However, although now employed by the factory, a Grand Prix drive was still some way in the future as he was not yet considered ready. Hill disagreed; “I think he would have got the best out of me then as a Formula One driver rather than later.”
Impatient, Hill forced the issue the week after he won Le Mans in 1958 for the first time with Ferrari by hiring Jo Bonnier’s Maserati 250F for the French GP at Reims. “Aspettiamo, vediamo” said Ferrari — “Wait and see”.
With the deaths of Luigi Musso in France and Peter Collins in Germany there were seats to be filled and Hill got the drive.
For 1959 and 1960 Ferrari continued to swim against the tide of the British frontengined evolution as the Coopers of Brabham and Mclaren and the Lotuses of Moss and Ireland swept the board. Permitted bigger engines for their old-fashioned cars, Italian horsepower allowed Ferrari a clean sweep at the Avus speed bowl in ’59 and Hill took the ’60 Italian GP in the absence of the British teams who boycotted the race over engine regulation changes for the following season. Politics in racing is not a 1990’s phenomenon.
But it was the front-engined swansong and for 1961 Ferrari finally built a pusher instead of a puller and gave Hill, Taffy von Trips and Richie Ginther the famous 1.5-litre sharknose.
For Hill, the mid-engined car was a revelation over the front-engined Dinos.
“We were very late making the switch and the first experience we had with it was towards the end of the 1960 season, at Zandvoort, where we had the 2.5-litre car that Richie had messed with at Monaco that year.
“Now Zandvoort was about the worst place for us in the front-engined car because it felt like we were on the end of a piece of string which was about to fail or be cut. Suddenly being in the rear-engined car that whole aspect had gone because we were up near the stable end of the car and so the feeling was very much better.
“Even if nothing else had changed we would been able to drive it more satisfactorily because there was a precariousness about sitting out the rear of one of these things with unstable back ends. We were all arms and elbows all the time trying to do better than was in the car.
“So, whether it was the reduced polar moment with the engine being behind the driver or whether it was because we had a better, safer feel, I don’t know how much of it was this and how much that.”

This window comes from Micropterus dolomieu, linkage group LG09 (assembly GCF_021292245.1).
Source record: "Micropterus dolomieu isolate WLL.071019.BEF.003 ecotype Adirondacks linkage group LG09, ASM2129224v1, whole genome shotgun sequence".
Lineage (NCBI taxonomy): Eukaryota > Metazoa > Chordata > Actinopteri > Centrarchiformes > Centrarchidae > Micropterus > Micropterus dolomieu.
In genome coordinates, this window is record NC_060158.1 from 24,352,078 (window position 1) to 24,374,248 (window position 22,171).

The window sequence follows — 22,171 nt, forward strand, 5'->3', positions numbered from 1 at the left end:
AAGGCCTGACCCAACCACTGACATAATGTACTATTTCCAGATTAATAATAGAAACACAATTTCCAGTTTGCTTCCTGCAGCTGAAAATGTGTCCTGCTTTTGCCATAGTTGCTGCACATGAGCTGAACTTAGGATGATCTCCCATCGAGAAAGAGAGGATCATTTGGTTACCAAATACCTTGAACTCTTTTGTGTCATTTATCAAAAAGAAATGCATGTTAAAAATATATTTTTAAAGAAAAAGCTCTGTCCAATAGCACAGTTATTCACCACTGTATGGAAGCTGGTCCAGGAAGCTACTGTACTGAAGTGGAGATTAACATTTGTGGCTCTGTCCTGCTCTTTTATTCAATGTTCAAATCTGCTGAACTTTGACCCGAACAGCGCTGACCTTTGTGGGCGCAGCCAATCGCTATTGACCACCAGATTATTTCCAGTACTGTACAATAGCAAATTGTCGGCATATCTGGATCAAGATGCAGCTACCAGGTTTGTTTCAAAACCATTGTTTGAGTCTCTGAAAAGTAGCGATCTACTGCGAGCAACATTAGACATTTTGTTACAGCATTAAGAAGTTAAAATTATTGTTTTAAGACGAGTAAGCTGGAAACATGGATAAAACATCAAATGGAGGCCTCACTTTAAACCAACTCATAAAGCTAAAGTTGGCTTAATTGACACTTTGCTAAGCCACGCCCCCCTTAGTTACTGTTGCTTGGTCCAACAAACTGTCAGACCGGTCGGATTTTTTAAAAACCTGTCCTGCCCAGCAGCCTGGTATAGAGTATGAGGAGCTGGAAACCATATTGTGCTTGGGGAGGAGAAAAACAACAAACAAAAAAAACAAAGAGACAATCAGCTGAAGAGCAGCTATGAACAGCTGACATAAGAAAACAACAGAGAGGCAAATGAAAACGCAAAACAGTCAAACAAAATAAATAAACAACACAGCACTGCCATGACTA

Although an improvement, the sharknose was still a wayward motor car. Much has been made of the extra 30 or 40 bhp advantage enjoyed by the Ferrari drivers over the Climax four-cylinder, but Phil stresses that what the Ferraris gained on the straights they lost whenever the road turned.
Yeah, we had a power advantage but nobody ever mentions the chassis disadvantage. People talk about Stirling in all his greatness giving away 40 horsepower, but they never say his Lotus was infinitely lighter and didn’t need all that power. We would have gladly traded cars with him anyday. We probably would have been beat anyway but they never look at that side. I think even Stirling would admit it. Along with power you’ve got to have something that is manageable and pleasant, right?”
For proof Hill points to the amount of negative camber they had to carry at the rear and the cars became notorious for their knock-kneed appearance.
“It was the only way we could make it work. But if you have to have that much negative camber on the back then someone hasn’t got it figured out. It was embarrassing and awkward because of the heat buildup. A lot of times we really got the inside edges of those tyres as hot as hell.”
The 1961 series shaped up into a closely fought contest between Hill and von Trips. At Zandvoort the German held on to win by less than a second: a month later Hill reversed the result by an even closer margin at Spa.
The French GP held on the high-speed Reims triangle was a circuit Hill looked forward to. When pole position was translated into a clear race lead, victory looked on the cards until a silly incident when he spun on the melting tarmac at the notorious Thillois hairpin and was clouted up the rear by Stirling Moss.
,p>”The ’61 season could have been so different if it had not been for that absolutely stupid thing at Thillois. Normally a spin there would have been nothing to worry about — Christ, I had spun there so often I made it into an asset. I always tried really very hard there whereas most people just trundled through it because it was so risky. I could never keep from trying at Thillois and one out of 30 laps 1 would spin but overall there was a net gain. Only this time Stirling had to drive into me and nail me! Nine points there would have changed the season.”
Von Trips had already retired with a holed radiator but by the time Hill got the hot engine fired up again two laps had been lost and with them the chance of a decisive championship lead.
Victory for von Trips in the sodden British GP at Aintree put him ahead in the points table, but by the time they arrived at Monza both men were in with a shout at the title.
It was of course in that race that von Trips and Clark clashed on lap 2 at the Parabolica, the Ferrari flying into the crowd and killing 15 spectators and the driver. Hill drove on to victory and the championship not knowing his team mate was dead.
Even today, Hill finds it hard to talk about that afternoon in detail and one senses he does not want to be pressed to talk too much about it. “It was horrible. I didn’t know all throughout the race what had happened and I didn’t dwell on the fact that it might have been a fatal accident because in those days we saw things like that all the time cars upside down and whatever. Was it a broken arm, busted ribs, or what? You thought about it a little but you were just too darned busy to dwell on it. It didn’t really affect my race much. He was eliminated as a competitor which was a relief and I sort of knew about the championship right then.”